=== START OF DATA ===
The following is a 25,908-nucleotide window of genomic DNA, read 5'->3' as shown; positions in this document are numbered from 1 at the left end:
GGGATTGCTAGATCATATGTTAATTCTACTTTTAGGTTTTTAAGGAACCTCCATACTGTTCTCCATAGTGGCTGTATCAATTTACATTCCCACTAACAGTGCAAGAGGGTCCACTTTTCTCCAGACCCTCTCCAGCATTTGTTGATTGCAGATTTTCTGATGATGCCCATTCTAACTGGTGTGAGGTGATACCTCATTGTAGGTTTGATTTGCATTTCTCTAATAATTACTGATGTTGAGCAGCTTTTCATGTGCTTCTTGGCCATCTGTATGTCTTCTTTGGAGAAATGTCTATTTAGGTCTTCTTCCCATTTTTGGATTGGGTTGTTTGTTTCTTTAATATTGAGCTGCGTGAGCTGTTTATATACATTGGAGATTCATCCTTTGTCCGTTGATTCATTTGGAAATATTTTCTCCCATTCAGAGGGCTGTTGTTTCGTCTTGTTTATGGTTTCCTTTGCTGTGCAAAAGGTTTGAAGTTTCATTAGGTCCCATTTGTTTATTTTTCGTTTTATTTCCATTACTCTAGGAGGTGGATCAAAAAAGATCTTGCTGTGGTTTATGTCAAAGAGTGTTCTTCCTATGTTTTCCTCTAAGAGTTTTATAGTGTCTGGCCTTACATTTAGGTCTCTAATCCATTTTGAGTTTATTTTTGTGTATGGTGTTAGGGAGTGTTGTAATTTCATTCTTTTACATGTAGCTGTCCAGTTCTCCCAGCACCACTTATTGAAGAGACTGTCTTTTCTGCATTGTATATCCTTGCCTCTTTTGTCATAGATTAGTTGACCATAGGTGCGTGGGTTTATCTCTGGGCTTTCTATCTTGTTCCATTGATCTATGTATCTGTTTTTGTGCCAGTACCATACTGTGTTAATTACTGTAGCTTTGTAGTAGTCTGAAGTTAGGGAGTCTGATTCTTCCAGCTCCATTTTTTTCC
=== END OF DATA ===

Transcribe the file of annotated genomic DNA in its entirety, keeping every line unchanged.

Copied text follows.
The following is a 25,908-nucleotide window of genomic DNA, read 5'->3' as shown; positions in this document are numbered from 1 at the left end:
GGGATTGCTAGATCATATGTTAATTCTACTTTTAGGTTTTTAAGGAACCTCCATACTGTTCTCCATAGTGGCTGTATCAATTTACATTCCCACTAACAGTGCAAGAGGGTCCACTTTTCTCCAGACCCTCTCCAGCATTTGTTGATTGCAGATTTTCTGATGATGCCCATTCTAACTGGTGTGAGGTGATACCTCATTGTAGGTTTGATTTGCATTTCTCTAATAATTACTGATGTTGAGCAGCTTTTCATGTGCTTCTTGGCCATCTGTATGTCTTCTTTGGAGAAATGTCTATTTAGGTCTTCTTCCCATTTTTGGATTGGGTTGTTTGTTTCTTTAATATTGAGCTGCGTGAGCTGTTTATATACATTGGAGATTCATCCTTTGTCCGTTGATTCATTTGGAAATATTTTCTCCCATTCAGAGGGCTGTTGTTTCGTCTTGTTTATGGTTTCCTTTGCTGTGCAAAAGGTTTGAAGTTTCATTAGGTCCCATTTGTTTATTTTTCGTTTTATTTCCATTACTCTAGGAGGTGGATCAAAAAAGATCTTGCTGTGGTTTATGTCAAAGAGTGTTCTTCCTATGTTTTCCTCTAAGAGTTTTATAGTGTCTGGCCTTACATTTAGGTCTCTAATCCATTTTGAGTTTATTTTTGTGTATGGTGTTAGGGAGTGTTGTAATTTCATTCTTTTACATGTAGCTGTCCAGTTCTCCCAGCACCACTTATTGAAGAGACTGTCTTTTCTGCATTGTATATCCTTGCCTCTTTTGTCATAGATTAGTTGACCATAGGTGCGTGGGTTTATCTCTGGGCTTTCTATCTTGTTCCATTGATCTATGTATCTGTTTTTGTGCCAGTACCATACTGTGTTAATTACTGTAGCTTTGTAGTAGTCTGAAGTTAGGGAGTCTGATTCTTCCAGCTCCATTTTTTTCC